Separately, as these cost-cutting measures were initiated to preserve our ability to receive the outstanding milestones from Ipsen, we would like to remind you once again of those potential milestones resulting from the company's 2017 asset sale. Merrimack is eligible to receive up to an additional $5 million in milestone payments triggered by Ipsen's and Servier's decision to progress its ongoing multi-part clinical trial evaluating Onivyde in small-cell lung cancer into the randomized part of the study focused on efficacy. And Merrimack is eligible to receive up to an aggregate of $450 million in regulatory-based milestone payments from Ipsen, which we have previously said that we plan to pass through to shareholders, net of any taxes owed and subject to there being sufficient surplus at the time.

So as I conclude my remarks, today is an important but very difficult day for Merrimack. It is hard to say goodbye to members of our team who have been with us for many years and who have contributed greatly to our efforts. Again, we wish them luck and thank them for their commitment. However, we are confident that this restructuring reflects the best interests of the company to preserve its value long term. As mentioned, we'll be featuring encouraging data from MM-401 at EORTC next week, and we look forward to providing an additional safety update from our Phase I study of MM-310 in solid tumors in the first quarter of 2019.

With that, I'd like to thank you all for joining today's call, and we will now open up the line to any questions. Operator?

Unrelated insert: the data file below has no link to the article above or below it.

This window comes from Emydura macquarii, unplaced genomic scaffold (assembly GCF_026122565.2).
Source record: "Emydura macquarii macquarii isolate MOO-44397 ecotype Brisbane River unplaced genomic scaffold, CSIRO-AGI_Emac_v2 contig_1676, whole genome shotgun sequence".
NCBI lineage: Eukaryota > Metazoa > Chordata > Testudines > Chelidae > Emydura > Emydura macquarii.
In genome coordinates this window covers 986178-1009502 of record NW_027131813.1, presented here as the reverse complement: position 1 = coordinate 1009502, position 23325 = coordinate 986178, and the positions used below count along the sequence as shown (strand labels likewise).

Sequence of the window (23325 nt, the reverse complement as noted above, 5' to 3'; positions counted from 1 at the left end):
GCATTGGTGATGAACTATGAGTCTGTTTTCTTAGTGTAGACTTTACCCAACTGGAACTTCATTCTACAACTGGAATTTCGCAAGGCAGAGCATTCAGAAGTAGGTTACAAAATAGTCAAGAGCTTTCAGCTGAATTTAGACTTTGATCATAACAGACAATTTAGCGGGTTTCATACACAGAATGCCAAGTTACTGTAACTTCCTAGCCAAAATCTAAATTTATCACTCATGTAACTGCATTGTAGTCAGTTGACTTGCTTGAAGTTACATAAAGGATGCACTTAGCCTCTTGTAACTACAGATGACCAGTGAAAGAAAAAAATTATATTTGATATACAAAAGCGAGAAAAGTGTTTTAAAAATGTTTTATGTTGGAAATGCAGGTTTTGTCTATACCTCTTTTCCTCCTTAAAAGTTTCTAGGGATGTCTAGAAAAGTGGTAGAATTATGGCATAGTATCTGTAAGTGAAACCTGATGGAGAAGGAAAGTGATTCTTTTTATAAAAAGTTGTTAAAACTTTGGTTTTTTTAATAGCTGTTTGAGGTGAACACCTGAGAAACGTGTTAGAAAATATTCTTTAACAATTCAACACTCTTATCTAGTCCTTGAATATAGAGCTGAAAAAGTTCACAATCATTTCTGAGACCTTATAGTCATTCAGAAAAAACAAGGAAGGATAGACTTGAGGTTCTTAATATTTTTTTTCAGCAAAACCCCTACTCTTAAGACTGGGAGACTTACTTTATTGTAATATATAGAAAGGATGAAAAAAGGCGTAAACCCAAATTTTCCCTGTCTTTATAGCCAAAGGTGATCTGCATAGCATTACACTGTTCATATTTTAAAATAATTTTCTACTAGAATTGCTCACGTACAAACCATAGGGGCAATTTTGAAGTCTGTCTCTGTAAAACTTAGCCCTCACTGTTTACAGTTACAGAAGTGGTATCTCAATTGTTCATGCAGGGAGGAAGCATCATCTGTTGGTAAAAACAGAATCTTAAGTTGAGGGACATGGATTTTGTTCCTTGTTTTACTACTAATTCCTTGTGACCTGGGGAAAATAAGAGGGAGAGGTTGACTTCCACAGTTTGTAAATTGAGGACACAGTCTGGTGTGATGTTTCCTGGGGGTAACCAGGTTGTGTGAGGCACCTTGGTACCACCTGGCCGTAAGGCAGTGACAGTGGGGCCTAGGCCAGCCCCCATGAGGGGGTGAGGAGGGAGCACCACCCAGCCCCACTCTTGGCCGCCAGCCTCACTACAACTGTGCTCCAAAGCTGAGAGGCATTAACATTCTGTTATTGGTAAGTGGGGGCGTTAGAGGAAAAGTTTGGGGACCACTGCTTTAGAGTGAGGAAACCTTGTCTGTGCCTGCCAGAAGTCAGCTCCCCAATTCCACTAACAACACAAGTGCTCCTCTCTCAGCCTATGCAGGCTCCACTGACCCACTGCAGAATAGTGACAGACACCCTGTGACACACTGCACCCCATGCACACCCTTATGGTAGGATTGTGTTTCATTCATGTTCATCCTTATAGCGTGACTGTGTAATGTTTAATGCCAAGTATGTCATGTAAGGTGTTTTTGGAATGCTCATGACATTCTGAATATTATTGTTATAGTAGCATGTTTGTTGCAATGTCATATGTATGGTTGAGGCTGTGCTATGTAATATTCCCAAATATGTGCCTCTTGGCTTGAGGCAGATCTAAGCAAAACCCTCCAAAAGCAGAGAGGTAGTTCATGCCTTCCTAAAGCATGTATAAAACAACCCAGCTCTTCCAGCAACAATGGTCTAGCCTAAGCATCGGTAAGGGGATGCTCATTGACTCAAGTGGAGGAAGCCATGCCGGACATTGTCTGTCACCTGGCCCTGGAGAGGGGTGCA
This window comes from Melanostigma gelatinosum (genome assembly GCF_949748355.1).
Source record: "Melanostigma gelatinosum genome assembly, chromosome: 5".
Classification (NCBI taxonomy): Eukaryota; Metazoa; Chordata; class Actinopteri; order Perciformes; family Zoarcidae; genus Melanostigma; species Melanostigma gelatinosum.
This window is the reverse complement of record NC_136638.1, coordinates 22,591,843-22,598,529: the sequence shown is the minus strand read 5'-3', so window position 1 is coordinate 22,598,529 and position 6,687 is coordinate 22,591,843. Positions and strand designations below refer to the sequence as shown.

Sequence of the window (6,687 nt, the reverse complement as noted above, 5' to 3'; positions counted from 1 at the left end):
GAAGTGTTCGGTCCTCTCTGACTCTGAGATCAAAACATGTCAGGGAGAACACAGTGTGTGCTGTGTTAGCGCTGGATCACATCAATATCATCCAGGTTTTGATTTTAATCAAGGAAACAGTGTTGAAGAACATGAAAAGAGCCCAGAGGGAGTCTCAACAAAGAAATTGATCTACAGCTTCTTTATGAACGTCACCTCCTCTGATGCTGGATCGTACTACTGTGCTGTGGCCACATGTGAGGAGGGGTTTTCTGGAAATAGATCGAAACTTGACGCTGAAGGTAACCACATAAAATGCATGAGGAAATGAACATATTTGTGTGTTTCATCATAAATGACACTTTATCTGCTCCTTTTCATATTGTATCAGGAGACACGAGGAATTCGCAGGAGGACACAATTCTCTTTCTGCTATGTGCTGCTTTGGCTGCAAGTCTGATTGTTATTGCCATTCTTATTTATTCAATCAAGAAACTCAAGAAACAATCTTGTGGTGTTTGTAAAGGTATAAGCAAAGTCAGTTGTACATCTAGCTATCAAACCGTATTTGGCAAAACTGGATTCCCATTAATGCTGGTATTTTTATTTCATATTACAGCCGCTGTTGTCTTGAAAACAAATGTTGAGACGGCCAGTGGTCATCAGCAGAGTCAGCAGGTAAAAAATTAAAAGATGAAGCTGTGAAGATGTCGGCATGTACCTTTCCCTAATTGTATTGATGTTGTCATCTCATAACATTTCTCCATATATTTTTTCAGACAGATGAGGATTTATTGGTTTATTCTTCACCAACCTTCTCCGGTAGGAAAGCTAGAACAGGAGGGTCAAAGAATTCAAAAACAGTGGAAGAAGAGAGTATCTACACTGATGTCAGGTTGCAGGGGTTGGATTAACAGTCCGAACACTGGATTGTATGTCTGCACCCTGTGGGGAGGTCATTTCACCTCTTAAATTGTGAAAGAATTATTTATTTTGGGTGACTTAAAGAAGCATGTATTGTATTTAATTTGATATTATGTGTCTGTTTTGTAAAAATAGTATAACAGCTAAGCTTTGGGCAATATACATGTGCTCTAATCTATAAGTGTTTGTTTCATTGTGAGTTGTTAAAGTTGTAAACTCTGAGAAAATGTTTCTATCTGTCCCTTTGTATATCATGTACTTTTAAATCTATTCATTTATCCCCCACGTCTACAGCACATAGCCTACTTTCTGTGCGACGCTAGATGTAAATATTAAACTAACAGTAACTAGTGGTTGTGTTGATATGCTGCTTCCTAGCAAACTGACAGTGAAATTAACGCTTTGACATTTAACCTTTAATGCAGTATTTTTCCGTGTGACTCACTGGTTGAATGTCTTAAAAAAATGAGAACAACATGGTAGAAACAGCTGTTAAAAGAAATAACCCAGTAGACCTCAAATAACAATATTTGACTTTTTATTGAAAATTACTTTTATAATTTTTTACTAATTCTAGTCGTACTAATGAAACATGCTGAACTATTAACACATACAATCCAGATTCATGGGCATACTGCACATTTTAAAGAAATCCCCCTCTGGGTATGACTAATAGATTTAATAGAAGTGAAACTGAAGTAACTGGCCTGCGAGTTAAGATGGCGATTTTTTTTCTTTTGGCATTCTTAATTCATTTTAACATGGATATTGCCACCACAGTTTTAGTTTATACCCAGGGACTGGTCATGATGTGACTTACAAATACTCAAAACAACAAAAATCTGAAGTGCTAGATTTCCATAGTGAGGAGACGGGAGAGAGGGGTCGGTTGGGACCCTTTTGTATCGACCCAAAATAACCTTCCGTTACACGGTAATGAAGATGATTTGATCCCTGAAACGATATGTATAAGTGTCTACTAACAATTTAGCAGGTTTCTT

================================================================================

Questions and Answers

--------------------------------------------------------------------------------

Operator [1]

--------------------------------------------------------------------------------

(Operator Instructions) Our first question is from the line of Marc Frahm of Cowen and Company.

--------------------------------------------------------------------------------

Marc Alan Frahm, Cowen and Company, LLC, Research Division - VP [2]

--------------------------------------------------------------------------------

Can you maybe give us a little bit more clarity on kind of the, one, if you have any estimates on, like, onetime charges that you may need to take in the restructuring and then also kind of the share of R&D expenses that have been attributed to MM-121 and kind of the pace at which those could come out now that you've made the decision to close SHERBOC?

--------------------------------------------------------------------------------

Richard Peters, Merrimack Pharmaceuticals, Inc. - President, CEO & Director [3]

--------------------------------------------------------------------------------